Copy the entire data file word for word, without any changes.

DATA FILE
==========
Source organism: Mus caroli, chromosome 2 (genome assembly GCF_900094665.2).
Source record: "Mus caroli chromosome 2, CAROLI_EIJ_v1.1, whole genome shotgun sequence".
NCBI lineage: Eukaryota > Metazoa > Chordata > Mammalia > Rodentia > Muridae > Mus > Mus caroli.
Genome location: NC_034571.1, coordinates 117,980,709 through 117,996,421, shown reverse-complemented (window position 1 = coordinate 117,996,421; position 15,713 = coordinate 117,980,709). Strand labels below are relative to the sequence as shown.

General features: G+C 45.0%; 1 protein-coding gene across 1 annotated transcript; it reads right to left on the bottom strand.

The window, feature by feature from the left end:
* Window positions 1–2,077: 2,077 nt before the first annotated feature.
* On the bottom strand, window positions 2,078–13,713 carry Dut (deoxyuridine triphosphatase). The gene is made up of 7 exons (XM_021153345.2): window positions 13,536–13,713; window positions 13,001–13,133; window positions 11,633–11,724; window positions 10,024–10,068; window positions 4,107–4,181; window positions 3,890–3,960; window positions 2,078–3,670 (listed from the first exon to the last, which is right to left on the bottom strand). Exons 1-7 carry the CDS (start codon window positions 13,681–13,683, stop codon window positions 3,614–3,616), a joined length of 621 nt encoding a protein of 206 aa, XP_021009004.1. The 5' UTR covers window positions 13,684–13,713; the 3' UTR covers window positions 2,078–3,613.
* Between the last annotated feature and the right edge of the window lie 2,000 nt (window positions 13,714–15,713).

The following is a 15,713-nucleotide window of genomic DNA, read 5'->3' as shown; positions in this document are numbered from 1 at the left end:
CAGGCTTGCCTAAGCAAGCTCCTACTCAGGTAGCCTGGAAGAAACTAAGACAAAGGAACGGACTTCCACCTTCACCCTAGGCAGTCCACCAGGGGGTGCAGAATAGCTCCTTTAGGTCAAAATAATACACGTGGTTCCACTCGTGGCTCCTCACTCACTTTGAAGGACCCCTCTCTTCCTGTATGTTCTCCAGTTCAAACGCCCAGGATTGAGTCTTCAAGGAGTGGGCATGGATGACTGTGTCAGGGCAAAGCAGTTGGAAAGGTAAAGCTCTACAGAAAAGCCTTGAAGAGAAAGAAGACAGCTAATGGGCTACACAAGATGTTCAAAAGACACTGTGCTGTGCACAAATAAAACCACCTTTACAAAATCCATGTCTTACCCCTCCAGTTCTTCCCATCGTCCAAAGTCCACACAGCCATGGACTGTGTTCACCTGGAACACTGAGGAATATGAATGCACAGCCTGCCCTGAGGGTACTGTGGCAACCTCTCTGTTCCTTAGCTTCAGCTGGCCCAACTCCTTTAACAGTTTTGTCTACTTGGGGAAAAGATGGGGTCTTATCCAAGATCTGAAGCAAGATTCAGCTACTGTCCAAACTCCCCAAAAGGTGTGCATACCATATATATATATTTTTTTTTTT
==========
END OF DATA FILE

Source organism: Mus caroli, chromosome 2 (genome assembly GCF_900094665.2).
Source record: "Mus caroli chromosome 2, CAROLI_EIJ_v1.1, whole genome shotgun sequence".
NCBI lineage: Eukaryota > Metazoa > Chordata > Mammalia > Rodentia > Muridae > Mus > Mus caroli.
Genome location: NC_034571.1, coordinates 117,980,709 through 117,996,421, shown reverse-complemented (window position 1 = coordinate 117,996,421; position 15,713 = coordinate 117,980,709). Strand labels below are relative to the sequence as shown.

General features: G+C 45.0%; 1 protein-coding gene across 1 annotated transcript; it reads right to left on the bottom strand.

The window, feature by feature from the left end:
* Window positions 1–2,077: 2,077 nt before the first annotated feature.
* On the bottom strand, window positions 2,078–13,713 carry Dut (deoxyuridine triphosphatase). The gene is made up of 7 exons (XM_021153345.2): window positions 13,536–13,713; window positions 13,001–13,133; window positions 11,633–11,724; window positions 10,024–10,068; window positions 4,107–4,181; window positions 3,890–3,960; window positions 2,078–3,670 (listed from the first exon to the last, which is right to left on the bottom strand). Exons 1-7 carry the CDS (start codon window positions 13,681–13,683, stop codon window positions 3,614–3,616), a joined length of 621 nt encoding a protein of 206 aa, XP_021009004.1. The 5' UTR covers window positions 13,684–13,713; the 3' UTR covers window positions 2,078–3,613.
* Between the last annotated feature and the right edge of the window lie 2,000 nt (window positions 13,714–15,713).

The following is a 15,713-nucleotide window of genomic DNA, read 5'->3' as shown; positions in this document are numbered from 1 at the left end:
CAGGCTTGCCTAAGCAAGCTCCTACTCAGGTAGCCTGGAAGAAACTAAGACAAAGGAACGGACTTCCACCTTCACCCTAGGCAGTCCACCAGGGGGTGCAGAATAGCTCCTTTAGGTCAAAATAATACACGTGGTTCCACTCGTGGCTCCTCACTCACTTTGAAGGACCCCTCTCTTCCTGTATGTTCTCCAGTTCAAACGCCCAGGATTGAGTCTTCAAGGAGTGGGCATGGATGACTGTGTCAGGGCAAAGCAGTTGGAAAGGTAAAGCTCTACAGAAAAGCCTTGAAGAGAAAGAAGACAGCTAATGGGCTACACAAGATGTTCAAAAGACACTGTGCTGTGCACAAATAAAACCACCTTTACAAAATCCATGTCTTACCCCTCCAGTTCTTCCCATCGTCCAAAGTCCACACAGCCATGGACTGTGTTCACCTGGAACACTGAGGAATATGAATGCACAGCCTGCCCTGAGGGTACTGTGGCAACCTCTCTGTTCCTTAGCTTCAGCTGGCCCAACTCCTTTAACAGTTTTGTCTACTTGGGGAAAAGATGGGGTCTTATCCAAGATCTGAAGCAAGATTCAGCTACTGTCCAAACTCCCCAAAAGGTGTGCATACCATATATATATATTTTTTTTTTT